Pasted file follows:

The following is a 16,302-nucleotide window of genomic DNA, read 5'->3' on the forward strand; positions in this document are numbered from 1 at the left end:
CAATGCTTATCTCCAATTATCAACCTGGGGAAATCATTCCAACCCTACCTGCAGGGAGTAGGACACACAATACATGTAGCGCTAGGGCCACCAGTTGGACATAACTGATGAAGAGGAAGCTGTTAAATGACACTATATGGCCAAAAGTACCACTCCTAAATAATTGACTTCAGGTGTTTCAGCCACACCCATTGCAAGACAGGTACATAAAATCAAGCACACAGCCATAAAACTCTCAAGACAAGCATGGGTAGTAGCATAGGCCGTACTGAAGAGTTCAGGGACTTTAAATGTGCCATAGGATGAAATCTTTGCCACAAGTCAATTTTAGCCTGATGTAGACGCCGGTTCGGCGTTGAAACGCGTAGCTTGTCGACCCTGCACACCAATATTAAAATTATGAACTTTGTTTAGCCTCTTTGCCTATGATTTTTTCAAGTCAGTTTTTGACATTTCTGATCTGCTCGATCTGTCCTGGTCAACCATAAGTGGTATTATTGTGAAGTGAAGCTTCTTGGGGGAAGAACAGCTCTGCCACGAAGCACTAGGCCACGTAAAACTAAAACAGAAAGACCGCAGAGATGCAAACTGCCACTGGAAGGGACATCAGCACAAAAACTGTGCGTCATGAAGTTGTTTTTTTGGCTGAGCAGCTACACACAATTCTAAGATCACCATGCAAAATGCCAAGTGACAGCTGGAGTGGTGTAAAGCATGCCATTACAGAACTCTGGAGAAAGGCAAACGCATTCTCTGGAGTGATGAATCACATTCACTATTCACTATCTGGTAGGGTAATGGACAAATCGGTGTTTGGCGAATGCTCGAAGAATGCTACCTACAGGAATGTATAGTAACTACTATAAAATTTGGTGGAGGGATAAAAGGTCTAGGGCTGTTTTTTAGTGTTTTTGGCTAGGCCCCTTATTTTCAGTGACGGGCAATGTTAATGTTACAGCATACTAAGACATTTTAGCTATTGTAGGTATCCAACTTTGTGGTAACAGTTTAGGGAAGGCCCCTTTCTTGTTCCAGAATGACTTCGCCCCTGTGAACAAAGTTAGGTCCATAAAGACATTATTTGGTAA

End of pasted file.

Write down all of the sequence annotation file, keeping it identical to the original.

The following is a 16,302-nucleotide window of genomic DNA, read 5'->3' on the forward strand; positions in this document are numbered from 1 at the left end:
CAATGCTTATCTCCAATTATCAACCTGGGGAAATCATTCCAACCCTACCTGCAGGGAGTAGGACACACAATACATGTAGCGCTAGGGCCACCAGTTGGACATAACTGATGAAGAGGAAGCTGTTAAATGACACTATATGGCCAAAAGTACCACTCCTAAATAATTGACTTCAGGTGTTTCAGCCACACCCATTGCAAGACAGGTACATAAAATCAAGCACACAGCCATAAAACTCTCAAGACAAGCATGGGTAGTAGCATAGGCCGTACTGAAGAGTTCAGGGACTTTAAATGTGCCATAGGATGAAATCTTTGCCACAAGTCAATTTTAGCCTGATGTAGACGCCGGTTCGGCGTTGAAACGCGTAGCTTGTCGACCCTGCACACCAATATTAAAATTATGAACTTTGTTTAGCCTCTTTGCCTATGATTTTTTCAAGTCAGTTTTTGACATTTCTGATCTGCTCGATCTGTCCTGGTCAACCATAAGTGGTATTATTGTGAAGTGAAGCTTCTTGGGGGAAGAACAGCTCTGCCACGAAGCACTAGGCCACGTAAAACTAAAACAGAAAGACCGCAGAGATGCAAACTGCCACTGGAAGGGACATCAGCACAAAAACTGTGCGTCATGAAGTTGTTTTTTTGGCTGAGCAGCTACACACAATTCTAAGATCACCATGCAAAATGCCAAGTGACAGCTGGAGTGGTGTAAAGCATGCCATTACAGAACTCTGGAGAAAGGCAAACGCATTCTCTGGAGTGATGAATCACATTCACTATTCACTATCTGGTAGGGTAATGGACAAATCGGTGTTTGGCGAATGCTCGAAGAATGCTACCTACAGGAATGTATAGTAACTACTATAAAATTTGGTGGAGGGATAAAAGGTCTAGGGCTGTTTTTTAGTGTTTTTGGCTAGGCCCCTTATTTTCAGTGACGGGCAATGTTAATGTTACAGCATACTAAGACATTTTAGCTATTGTAGGTATCCAACTTTGTGGTAACAGTTTAGGGAAGGCCCCTTTCTTGTTCCAGAATGACTTCGCCCCTGTGAACAAAGTTAGGTCCATAAAGACATTATTTGGTAA